Excerpted from abstract
Child care workers’ wages have been an issue that has plagued the early childhood education field for over five decades. Although research exists on child care workers’ low wages, turnover rates, and lack of benefits, the details of daily life experiences from child care worker perspectives are scant. This study aims to add a lived experience perspective to the child care worker research, as well as provide stories which may be used as examples to inform policy change.
This qualitative Participatory Action Research entailed semi-structured interviews with 14 child care workers to investigate: (a) the everyday life of child care workers; (b) how low wages and the lack of benefits affect child care workers’ decisions to either switch between jobs within the field or leave the field; (c) what child care workers would like others to know. Fourteen child care workers who either worked in centers, owned Family Child Care Homes, or were nannies in Greenville County, South Carolina participated. Data from the semi-structured interviews were analyzed using an iterative process.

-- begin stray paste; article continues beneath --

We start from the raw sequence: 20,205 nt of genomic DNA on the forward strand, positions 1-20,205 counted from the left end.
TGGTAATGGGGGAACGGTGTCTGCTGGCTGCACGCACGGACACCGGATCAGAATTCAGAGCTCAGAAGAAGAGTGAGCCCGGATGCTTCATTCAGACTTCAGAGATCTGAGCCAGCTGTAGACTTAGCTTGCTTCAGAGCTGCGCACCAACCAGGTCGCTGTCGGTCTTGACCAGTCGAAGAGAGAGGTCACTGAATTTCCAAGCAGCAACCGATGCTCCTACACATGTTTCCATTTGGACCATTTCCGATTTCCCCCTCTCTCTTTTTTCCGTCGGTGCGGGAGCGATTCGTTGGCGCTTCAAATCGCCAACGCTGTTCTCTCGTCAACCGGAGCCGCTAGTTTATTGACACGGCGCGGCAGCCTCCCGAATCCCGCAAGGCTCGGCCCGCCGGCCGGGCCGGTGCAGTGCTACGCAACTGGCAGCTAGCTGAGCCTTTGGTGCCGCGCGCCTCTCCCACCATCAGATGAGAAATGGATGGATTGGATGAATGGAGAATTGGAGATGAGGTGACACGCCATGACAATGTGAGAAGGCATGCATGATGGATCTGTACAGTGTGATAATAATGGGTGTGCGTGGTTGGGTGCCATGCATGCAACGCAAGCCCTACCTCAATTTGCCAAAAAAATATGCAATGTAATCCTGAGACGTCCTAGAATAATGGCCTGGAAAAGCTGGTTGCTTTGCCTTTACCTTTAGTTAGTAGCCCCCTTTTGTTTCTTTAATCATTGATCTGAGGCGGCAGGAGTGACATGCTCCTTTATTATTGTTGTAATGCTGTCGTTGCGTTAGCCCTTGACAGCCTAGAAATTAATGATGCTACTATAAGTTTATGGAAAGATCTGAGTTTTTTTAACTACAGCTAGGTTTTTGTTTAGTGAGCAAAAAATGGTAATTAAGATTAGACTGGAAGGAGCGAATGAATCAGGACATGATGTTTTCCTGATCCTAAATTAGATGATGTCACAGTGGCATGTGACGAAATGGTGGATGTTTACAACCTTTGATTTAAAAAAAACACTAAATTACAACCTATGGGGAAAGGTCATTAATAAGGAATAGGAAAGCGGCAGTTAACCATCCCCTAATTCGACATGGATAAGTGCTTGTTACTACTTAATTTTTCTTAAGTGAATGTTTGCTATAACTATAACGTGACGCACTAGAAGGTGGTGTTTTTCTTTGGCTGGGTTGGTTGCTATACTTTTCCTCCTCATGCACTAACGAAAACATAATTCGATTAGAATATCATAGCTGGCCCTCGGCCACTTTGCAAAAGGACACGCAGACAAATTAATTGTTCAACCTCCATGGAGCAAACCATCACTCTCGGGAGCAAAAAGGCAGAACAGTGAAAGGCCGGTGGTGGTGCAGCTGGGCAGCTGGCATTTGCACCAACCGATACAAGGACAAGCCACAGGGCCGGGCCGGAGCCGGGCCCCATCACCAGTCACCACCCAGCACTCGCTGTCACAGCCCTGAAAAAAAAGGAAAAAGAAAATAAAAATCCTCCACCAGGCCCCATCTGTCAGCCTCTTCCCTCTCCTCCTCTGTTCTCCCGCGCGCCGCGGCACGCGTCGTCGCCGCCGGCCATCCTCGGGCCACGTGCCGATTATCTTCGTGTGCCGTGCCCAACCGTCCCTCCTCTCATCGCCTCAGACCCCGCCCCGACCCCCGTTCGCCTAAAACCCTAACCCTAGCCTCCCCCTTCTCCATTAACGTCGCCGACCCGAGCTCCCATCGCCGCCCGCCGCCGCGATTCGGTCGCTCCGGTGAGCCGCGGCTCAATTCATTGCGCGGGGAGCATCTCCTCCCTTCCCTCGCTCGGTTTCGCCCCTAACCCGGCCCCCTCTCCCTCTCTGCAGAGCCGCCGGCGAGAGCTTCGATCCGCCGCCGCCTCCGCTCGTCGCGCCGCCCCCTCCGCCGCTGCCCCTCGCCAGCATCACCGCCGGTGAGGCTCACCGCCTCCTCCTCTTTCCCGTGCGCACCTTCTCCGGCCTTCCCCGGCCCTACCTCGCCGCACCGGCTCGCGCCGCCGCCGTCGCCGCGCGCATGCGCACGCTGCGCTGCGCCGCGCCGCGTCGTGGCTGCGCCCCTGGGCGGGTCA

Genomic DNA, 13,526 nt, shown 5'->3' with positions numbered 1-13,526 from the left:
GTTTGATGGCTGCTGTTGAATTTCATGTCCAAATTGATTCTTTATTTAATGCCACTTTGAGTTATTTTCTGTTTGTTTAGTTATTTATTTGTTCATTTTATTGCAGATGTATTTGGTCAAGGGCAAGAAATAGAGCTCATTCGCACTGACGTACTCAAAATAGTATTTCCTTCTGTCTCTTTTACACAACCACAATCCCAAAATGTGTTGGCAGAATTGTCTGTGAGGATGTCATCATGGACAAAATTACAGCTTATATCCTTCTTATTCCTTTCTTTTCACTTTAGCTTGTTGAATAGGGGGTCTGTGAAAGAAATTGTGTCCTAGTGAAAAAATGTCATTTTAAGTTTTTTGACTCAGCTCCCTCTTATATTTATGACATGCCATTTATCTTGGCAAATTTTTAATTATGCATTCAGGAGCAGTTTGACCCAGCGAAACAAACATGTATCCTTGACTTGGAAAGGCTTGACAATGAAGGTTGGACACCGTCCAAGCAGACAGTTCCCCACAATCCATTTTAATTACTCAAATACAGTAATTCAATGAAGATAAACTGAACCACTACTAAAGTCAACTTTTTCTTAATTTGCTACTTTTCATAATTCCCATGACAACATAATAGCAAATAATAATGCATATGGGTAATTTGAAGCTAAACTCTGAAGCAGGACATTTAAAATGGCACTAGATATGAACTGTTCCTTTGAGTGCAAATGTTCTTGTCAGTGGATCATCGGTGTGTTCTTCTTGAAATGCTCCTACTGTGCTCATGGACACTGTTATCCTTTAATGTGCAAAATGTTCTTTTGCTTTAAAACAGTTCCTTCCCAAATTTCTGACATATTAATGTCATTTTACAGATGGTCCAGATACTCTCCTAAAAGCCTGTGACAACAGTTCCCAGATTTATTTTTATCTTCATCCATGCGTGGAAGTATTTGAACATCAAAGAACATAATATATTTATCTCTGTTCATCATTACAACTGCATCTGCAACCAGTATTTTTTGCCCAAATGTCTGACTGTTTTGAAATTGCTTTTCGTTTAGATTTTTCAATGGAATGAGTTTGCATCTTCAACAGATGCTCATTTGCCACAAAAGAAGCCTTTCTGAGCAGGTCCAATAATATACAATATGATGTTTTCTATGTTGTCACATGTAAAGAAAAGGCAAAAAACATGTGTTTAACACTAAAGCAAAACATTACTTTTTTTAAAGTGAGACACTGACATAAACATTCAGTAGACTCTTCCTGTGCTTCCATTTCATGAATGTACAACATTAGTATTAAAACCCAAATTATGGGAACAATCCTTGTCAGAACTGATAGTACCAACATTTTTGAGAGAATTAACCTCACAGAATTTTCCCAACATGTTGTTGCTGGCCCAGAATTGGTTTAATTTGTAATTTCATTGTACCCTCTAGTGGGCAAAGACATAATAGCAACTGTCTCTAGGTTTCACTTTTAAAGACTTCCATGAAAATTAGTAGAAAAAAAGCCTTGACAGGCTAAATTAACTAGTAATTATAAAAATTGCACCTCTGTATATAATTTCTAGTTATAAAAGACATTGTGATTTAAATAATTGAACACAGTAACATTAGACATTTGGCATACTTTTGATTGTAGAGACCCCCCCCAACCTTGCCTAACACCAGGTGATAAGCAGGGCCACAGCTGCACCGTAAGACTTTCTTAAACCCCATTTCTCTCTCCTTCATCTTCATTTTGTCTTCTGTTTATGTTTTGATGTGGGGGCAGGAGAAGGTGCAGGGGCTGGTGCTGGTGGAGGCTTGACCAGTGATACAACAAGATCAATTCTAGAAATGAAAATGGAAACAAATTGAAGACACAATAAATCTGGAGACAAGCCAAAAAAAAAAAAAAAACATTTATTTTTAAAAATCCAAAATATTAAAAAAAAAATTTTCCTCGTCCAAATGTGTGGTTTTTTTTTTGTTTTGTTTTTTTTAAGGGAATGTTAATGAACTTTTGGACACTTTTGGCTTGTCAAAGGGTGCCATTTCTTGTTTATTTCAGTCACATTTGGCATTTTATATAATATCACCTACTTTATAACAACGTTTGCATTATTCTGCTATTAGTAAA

Child care workers indicated that low wages and the lack of benefits are major factors in how they live their everyday lives, make employment decisions regarding staying in or leaving the field, and what they would like others to know. Major themes included low wages and the lack of benefits, emotional investment, turnover, lack of respect, need for training, and motivation to stay in the field. Emotional investment as a contributor to why child care workers leave the field, in combination with poor treatment, low wages, and the lack of benefits is proposed for future research. Policy and advocacy recommendations are included in the Discussion and Recommendations Chapter (5).
Child care workers need advocacy and action to improve their wages and access to benefits, particularly health care. Continued failure to pay child care workers a living wage, offer benefits, or show appreciation for the work they do will perpetuate turnover and the loss of the child care workforce’s most highly educated and trained members. The work of child care providers is important, deserves respect, and should be compensated for the value it brings to society.